Prescription charges - our policy statement
Find out what we believe about prescription charges for people
This policy statement has been developed with advice and
guidance from people affected by Parkinson's, health and social
care professionals and other experts.
What do we mean by prescription charges?
My drugs are my lifeline. Without them I would have no movement at all. So why should I have to pay?
Some medicines you can only get by prescription, usually from
your GP. In England each prescribed item costs £7.65.
Prescription charges were abolished in Wales in 2007, in
Northern Ireland in 2010 and in Scotland in 2011.
What we believe
We believe that all people with Parkinson's and other long-term
conditions should be exempt from prescription charges wherever they
live in the UK.
Why we believe this
Medication is extremely important in
helping people with Parkinson's manage their symptoms and continue
to lead independent lives.
People with Parkinson's are often required to pay multiple
prescription charges, due to the number of medications prescribed
for the management of a wide range of motor
and non-motor symptoms.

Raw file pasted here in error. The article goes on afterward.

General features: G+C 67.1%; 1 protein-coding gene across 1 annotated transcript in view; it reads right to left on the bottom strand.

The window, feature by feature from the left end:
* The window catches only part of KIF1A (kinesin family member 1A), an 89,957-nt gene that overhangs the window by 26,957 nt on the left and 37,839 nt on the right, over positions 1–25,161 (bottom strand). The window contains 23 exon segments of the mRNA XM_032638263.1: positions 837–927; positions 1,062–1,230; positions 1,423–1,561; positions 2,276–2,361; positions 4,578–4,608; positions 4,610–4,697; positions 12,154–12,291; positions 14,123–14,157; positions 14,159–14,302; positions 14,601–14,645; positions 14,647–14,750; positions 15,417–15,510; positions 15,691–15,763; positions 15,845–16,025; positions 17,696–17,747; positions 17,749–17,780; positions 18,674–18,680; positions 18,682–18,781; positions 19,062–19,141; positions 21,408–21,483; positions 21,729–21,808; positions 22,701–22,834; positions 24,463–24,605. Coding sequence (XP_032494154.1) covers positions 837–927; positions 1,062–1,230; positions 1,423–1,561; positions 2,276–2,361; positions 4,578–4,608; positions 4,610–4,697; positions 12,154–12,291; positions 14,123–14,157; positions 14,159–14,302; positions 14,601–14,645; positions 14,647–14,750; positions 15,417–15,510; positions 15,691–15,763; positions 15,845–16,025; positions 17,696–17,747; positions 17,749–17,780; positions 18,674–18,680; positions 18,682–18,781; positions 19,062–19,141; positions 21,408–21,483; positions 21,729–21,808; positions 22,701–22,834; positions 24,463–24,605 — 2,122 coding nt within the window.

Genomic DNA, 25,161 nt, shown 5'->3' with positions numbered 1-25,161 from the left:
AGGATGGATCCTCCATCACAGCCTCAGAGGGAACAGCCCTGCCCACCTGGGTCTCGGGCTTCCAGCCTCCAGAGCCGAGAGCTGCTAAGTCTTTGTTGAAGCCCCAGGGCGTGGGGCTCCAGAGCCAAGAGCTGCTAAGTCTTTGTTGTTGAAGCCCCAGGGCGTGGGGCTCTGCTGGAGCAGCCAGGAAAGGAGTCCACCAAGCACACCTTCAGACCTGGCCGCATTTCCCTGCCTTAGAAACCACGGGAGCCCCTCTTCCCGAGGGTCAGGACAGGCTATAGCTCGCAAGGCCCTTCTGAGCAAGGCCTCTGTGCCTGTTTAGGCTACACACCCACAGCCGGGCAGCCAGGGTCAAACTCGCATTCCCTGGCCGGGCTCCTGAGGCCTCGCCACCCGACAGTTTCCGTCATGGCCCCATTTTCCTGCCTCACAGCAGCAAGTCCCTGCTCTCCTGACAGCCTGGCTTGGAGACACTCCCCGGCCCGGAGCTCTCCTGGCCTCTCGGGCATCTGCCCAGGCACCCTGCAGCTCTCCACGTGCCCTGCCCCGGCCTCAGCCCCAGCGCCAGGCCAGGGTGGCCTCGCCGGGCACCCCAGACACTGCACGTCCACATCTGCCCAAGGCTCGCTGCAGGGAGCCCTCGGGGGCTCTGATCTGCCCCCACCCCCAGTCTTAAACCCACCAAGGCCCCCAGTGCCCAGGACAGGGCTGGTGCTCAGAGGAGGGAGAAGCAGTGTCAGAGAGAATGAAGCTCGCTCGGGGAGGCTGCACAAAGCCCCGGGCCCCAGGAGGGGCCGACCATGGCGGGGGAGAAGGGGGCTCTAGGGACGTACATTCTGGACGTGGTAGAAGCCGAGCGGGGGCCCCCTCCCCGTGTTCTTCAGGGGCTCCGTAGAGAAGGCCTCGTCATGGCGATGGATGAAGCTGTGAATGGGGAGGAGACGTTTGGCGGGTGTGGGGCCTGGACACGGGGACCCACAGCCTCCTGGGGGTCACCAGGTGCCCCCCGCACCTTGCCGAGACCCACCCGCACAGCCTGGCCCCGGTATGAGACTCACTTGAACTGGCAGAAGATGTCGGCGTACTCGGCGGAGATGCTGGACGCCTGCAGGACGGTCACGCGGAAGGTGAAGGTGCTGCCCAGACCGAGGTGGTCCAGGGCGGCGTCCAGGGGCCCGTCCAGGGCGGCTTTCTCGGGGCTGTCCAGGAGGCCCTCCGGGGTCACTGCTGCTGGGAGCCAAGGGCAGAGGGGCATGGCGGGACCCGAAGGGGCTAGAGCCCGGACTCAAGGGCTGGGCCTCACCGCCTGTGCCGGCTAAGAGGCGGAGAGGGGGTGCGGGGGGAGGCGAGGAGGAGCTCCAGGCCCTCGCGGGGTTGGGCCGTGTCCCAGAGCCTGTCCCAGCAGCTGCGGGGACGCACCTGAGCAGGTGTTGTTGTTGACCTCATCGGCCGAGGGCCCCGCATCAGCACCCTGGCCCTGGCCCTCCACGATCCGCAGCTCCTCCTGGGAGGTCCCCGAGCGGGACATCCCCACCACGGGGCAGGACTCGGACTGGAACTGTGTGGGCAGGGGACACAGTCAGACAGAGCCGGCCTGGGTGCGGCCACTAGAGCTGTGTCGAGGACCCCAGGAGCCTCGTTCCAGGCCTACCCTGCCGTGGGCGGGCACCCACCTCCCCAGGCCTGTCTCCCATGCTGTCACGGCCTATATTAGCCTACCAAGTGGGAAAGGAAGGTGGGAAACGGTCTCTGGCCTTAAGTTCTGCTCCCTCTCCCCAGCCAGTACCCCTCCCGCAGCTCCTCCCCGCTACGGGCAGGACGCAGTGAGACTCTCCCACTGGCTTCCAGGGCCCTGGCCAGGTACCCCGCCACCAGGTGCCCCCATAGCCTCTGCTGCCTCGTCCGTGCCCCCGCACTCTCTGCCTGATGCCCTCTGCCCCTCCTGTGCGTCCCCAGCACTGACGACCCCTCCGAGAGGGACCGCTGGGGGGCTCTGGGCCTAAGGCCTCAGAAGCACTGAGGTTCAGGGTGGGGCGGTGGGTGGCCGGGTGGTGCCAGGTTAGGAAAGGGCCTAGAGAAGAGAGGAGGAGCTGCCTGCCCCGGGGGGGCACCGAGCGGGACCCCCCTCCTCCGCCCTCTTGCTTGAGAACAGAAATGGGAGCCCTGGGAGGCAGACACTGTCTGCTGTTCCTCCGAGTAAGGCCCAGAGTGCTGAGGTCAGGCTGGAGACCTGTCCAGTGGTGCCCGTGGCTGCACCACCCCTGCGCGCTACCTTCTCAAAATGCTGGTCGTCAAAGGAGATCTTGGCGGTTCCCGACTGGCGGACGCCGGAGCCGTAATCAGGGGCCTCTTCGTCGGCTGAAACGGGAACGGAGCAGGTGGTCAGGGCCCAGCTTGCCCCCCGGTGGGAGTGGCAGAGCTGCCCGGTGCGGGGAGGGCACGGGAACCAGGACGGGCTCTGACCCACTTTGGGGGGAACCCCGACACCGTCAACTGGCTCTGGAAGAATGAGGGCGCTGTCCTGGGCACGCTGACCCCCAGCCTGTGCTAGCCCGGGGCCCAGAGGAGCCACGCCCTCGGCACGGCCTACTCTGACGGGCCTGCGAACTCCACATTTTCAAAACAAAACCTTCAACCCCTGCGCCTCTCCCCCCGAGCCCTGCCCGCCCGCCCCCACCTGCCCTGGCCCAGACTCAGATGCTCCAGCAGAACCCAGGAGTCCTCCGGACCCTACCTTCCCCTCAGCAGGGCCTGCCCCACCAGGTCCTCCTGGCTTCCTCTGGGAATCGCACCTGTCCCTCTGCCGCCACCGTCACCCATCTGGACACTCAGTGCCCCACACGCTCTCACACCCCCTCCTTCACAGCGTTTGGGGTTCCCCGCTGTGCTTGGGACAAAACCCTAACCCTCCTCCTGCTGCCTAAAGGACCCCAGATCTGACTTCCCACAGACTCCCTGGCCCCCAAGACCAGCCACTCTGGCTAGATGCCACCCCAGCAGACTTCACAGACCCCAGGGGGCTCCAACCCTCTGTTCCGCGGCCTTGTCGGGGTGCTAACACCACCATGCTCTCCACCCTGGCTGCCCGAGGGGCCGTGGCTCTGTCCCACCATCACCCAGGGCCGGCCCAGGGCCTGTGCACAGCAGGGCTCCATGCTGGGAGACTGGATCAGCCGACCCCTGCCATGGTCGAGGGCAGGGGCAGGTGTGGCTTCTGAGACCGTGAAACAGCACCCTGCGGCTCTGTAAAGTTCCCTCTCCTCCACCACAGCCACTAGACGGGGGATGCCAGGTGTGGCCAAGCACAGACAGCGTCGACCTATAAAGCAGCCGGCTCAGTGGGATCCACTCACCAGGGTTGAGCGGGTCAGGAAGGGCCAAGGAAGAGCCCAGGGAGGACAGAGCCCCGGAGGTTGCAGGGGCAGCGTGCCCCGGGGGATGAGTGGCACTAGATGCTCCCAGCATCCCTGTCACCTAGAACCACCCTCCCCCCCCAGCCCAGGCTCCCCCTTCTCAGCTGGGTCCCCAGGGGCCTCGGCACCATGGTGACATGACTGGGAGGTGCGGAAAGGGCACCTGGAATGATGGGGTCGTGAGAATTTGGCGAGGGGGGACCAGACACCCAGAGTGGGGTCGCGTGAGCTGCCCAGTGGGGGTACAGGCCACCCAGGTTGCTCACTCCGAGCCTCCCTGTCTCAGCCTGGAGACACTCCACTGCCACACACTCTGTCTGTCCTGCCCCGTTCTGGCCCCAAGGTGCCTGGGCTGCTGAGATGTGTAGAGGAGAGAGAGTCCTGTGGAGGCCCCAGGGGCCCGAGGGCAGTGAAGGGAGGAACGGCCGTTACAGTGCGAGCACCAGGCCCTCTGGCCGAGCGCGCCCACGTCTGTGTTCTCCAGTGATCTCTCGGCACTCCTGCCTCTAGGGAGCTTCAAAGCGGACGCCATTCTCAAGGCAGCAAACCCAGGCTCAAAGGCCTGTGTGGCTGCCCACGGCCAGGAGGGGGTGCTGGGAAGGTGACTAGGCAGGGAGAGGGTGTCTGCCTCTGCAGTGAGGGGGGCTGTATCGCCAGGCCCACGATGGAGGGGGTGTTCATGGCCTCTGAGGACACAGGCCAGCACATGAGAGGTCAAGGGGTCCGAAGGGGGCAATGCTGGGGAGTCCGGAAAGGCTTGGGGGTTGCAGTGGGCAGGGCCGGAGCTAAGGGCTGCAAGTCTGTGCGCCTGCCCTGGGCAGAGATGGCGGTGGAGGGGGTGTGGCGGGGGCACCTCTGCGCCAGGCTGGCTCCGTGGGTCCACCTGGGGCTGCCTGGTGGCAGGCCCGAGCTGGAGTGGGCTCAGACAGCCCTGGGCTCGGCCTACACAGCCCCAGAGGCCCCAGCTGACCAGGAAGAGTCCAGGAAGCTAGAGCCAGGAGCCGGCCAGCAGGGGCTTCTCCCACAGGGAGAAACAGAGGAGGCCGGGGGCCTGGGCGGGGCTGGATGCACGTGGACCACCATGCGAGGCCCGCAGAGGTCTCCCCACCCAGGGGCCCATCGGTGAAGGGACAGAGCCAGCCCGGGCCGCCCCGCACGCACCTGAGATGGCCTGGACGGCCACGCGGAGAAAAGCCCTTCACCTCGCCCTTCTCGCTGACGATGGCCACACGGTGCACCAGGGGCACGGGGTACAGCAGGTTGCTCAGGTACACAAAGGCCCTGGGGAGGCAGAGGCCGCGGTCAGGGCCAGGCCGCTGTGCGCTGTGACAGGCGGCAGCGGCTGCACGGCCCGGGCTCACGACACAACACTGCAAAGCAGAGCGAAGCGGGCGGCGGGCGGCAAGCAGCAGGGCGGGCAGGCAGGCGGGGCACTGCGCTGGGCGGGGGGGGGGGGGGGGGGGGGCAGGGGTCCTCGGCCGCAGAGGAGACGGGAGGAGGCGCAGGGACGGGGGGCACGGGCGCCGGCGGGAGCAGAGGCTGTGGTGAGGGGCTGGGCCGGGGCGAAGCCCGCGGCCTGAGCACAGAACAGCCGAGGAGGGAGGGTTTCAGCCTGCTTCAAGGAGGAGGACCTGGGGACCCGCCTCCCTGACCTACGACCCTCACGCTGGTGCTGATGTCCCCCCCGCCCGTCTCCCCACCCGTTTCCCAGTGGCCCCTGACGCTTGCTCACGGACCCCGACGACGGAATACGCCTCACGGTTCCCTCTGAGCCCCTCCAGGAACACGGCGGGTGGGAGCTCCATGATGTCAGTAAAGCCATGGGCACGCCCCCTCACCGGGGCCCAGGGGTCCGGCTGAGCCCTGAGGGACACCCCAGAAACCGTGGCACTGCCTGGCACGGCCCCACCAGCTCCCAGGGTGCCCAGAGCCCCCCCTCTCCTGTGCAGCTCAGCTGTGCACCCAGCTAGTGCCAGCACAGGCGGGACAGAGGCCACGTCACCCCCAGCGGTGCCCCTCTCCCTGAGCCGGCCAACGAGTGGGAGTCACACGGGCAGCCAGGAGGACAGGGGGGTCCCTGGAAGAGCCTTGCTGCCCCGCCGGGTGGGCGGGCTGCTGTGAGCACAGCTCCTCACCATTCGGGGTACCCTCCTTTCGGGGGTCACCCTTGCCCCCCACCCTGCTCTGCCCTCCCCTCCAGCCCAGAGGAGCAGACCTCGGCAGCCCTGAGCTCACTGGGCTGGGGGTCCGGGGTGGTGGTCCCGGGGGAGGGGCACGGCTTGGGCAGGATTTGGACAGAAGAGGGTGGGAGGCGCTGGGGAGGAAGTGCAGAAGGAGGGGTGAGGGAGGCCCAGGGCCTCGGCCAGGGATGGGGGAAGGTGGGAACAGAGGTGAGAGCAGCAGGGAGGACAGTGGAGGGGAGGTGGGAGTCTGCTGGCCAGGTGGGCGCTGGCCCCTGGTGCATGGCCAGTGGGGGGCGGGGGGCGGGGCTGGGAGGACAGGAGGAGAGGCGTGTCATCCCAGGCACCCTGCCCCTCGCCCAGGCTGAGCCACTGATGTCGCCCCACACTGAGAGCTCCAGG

We're particularly concerned about the additional financial
hardship that charges present for younger people with Parkinson's.
For example, the income rules on free prescriptions can mean
those on incapacity benefits still have to pay for prescription
If people can't afford their prescribed medication their
symptoms may get worse. And this may lead to a greater cost to
health and social services.
What's the evidence?
According to our 2007 survey of 13,000
people with Parkinson's, prescription charges are a major issue
and campaign priority. We found 73% of people with Parkinson's
under 60 were paying prescription charges.
The survey and other evidence has found there is low awareness
of pre-payment schemes. These can help someone manage the costs of
There is also evidence that additional financial burden of
prescription charges can discourage people from taking their
Full policy statement
Parkinson's UK policy statement: Prescription charges (PDF,